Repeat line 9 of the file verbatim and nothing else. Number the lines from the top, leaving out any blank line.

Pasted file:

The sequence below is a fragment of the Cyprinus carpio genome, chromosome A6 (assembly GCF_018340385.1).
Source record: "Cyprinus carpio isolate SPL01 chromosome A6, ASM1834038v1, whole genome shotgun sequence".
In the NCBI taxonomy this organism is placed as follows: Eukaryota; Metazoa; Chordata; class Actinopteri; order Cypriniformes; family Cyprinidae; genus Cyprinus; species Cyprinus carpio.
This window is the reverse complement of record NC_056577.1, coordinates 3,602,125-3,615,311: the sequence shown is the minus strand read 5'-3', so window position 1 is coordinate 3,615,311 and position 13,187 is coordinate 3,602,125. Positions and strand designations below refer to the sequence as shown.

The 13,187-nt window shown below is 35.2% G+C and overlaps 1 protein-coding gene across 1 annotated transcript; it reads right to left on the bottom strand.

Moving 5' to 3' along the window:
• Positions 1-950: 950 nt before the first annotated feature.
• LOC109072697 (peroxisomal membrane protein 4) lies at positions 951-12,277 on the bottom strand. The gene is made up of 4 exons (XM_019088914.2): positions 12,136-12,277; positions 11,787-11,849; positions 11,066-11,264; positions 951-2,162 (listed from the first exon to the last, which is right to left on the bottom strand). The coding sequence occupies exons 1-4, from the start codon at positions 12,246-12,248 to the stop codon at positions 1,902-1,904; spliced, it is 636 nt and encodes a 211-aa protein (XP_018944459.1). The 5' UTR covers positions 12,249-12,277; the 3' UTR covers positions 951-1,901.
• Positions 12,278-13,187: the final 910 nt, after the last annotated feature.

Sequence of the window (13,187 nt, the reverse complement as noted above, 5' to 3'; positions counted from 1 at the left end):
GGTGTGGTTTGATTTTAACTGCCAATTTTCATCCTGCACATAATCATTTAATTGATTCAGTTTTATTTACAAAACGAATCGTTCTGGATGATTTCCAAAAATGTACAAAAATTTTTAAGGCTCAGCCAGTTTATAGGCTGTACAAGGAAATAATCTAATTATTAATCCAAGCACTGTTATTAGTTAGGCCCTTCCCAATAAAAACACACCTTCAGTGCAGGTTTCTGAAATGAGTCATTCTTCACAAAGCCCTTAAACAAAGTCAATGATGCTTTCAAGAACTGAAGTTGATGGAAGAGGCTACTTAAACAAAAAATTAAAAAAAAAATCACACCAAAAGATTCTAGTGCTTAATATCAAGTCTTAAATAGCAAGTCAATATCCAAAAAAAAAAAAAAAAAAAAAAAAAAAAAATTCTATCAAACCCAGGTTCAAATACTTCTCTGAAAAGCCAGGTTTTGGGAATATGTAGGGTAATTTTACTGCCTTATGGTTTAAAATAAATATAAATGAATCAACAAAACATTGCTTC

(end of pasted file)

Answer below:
• Positions 12,278-13,187: the final 910 nt, after the last annotated feature.